Credit: Patrick George/Wikipedia

Trouble brewing for the tea industry

The rise of the skinny mocha latte is hitting tea sales, but the worst may be over.

by Adam Gale
Last Updated: 06 Aug 2015

Like cricket, queuing and moaning about the weather, tea is quintessentially English (even though of course it’s actually Chinese). Yet the 21st century invasion of American and European-style coffee shops has shaken the humble tea bag’s hold on our drinking habits. The volume of tea sold in the UK fell 22% to 76 million kg between 2010 and 2015, according to research by Mintel.

The fall has been particularly precipitous in the ‘ordinary tea bag’ category, sales of which fell 13% between 2012 and 2014 alone. ‘Standard black tea is struggling to maintain consumers’ interest amid growing competition from other drinks,’ said Emma Clifford, senior food and drink analyst at Mintel.

It’s perhaps not surprising. The 20th century mass market proposition (buy this, it’s cheap) is rapidly giving way across the board to a new interest in variety and discernment. A ‘mug of normal builder’s tea’ doesn’t exactly stand up to a ‘hand-roasted Tanzanian cafecita with hazelnut essence’ on the sophistication front, does it?

Besides, the growing trend towards getting hot drinks on the move lends itself better to coffee, which requires more complex equipment if it's to be made well. Tea, on the other hand, only needs a kettle,  which makes paying £2 for a cup of it seem extortionate when compared to a similarly priced coffee.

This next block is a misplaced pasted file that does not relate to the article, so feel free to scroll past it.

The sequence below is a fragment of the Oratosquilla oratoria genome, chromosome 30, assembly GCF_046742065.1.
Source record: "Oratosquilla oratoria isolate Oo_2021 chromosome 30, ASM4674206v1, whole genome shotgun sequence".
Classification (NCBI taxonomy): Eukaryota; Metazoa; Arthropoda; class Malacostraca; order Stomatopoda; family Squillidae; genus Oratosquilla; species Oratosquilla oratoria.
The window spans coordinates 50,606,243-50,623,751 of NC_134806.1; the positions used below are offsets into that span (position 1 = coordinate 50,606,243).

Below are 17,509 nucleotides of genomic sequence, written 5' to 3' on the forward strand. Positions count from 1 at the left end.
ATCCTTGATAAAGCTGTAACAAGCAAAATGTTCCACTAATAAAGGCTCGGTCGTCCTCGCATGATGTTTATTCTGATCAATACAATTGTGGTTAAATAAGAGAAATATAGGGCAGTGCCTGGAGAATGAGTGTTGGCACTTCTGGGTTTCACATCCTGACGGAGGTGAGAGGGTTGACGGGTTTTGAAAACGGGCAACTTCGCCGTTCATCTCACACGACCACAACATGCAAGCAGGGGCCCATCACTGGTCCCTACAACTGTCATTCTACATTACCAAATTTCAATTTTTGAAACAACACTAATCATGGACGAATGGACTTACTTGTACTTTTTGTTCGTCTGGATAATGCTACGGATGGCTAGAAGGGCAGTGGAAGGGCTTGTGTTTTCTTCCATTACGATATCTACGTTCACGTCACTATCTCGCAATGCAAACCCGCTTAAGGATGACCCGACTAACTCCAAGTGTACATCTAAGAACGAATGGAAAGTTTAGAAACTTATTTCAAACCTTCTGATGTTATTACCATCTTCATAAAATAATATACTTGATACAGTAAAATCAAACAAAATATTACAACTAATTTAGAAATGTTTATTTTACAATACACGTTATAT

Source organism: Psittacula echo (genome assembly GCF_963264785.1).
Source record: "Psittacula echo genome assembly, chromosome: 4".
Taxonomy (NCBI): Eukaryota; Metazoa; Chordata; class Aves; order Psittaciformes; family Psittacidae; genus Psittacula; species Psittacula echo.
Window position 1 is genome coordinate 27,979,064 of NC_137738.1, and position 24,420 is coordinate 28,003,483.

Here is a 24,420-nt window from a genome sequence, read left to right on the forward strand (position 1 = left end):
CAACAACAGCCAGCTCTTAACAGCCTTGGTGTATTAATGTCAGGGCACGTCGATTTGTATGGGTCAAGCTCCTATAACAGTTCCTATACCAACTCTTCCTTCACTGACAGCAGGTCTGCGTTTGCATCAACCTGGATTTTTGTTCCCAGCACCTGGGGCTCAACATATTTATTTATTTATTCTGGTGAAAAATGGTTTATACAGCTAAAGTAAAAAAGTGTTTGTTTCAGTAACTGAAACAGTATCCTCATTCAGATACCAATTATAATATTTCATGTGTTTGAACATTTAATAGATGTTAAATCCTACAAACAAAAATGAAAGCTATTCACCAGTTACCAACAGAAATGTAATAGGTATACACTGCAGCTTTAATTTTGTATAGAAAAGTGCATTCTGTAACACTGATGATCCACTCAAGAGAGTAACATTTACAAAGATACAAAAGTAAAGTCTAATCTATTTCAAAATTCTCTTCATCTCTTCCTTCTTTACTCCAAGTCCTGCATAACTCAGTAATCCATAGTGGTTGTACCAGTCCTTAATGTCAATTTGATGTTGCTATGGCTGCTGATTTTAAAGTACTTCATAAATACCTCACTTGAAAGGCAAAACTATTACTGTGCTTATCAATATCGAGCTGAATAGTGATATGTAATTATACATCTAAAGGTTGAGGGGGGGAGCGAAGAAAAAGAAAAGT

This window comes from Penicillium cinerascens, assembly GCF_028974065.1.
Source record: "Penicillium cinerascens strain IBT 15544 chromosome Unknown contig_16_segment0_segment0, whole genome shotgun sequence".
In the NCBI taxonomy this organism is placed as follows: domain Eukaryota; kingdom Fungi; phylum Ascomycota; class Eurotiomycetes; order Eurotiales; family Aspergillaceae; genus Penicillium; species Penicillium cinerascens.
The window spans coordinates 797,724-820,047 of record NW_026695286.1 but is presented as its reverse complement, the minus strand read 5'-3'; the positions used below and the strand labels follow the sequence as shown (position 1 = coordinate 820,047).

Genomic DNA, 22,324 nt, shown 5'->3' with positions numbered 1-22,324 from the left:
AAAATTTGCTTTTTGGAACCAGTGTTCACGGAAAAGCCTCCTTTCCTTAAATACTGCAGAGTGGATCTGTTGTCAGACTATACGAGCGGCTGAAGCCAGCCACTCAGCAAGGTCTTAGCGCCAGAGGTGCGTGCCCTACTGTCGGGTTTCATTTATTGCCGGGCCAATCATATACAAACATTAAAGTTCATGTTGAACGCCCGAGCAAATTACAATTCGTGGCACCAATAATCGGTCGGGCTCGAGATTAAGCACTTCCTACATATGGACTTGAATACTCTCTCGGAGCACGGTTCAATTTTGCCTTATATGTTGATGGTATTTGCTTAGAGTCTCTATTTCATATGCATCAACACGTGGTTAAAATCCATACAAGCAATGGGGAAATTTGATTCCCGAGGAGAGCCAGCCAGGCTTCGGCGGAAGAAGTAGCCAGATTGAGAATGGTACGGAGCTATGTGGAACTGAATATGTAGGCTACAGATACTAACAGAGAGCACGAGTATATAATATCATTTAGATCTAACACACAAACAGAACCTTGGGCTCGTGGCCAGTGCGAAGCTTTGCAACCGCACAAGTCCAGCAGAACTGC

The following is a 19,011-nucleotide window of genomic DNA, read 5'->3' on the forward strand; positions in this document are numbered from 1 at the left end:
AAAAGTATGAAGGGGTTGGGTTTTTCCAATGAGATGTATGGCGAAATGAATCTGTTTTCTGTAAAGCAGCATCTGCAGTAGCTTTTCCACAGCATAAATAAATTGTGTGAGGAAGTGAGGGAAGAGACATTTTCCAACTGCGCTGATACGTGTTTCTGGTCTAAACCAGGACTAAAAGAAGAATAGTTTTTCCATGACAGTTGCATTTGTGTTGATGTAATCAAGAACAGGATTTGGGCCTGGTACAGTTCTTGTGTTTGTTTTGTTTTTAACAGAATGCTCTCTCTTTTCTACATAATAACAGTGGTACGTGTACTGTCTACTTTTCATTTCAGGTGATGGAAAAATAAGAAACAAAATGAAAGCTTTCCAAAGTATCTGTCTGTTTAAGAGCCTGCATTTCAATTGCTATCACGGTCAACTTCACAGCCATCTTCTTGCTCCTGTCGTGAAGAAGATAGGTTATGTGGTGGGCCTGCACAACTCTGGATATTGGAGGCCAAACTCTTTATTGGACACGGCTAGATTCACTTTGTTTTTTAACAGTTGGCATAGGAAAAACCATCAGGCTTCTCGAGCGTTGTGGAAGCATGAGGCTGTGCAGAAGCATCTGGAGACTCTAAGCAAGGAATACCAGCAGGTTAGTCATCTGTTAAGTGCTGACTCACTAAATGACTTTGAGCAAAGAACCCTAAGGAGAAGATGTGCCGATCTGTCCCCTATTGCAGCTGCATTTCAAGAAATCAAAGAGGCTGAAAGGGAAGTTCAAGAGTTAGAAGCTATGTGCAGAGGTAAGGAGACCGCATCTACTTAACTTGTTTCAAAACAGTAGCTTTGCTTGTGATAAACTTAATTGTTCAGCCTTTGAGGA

It isn’t all bad for the tea-lover, though, or indeed the tea-grower. The value of the tea market has only declined 6% in the last five years to £654m, as more expensive niche teas lead a counteroffensive against coffee. Fruit and herbal tea sales rose 31% to £76m between 2012 and 2014, while green tea sales were up 50% to £36m.

In part because of the rise of more expensive teas and in part because the overall volume decline is slowing down (it’s expected to be 69 million kg by 2020, a decline of only 9%), the value of the market is likely to start rising again next year.

Britain’s transformation from a tea drinking nation to a coffee drinking one may take longer than some expected, if it even happens at all. Coffee consumption by volume hasn’t really changed, according to Mintel, even if the value of the market has increased. And with Britons drinking 165 million cups of tea a year and only 70 million cups of coffee, there’s a lot of catching up to do.

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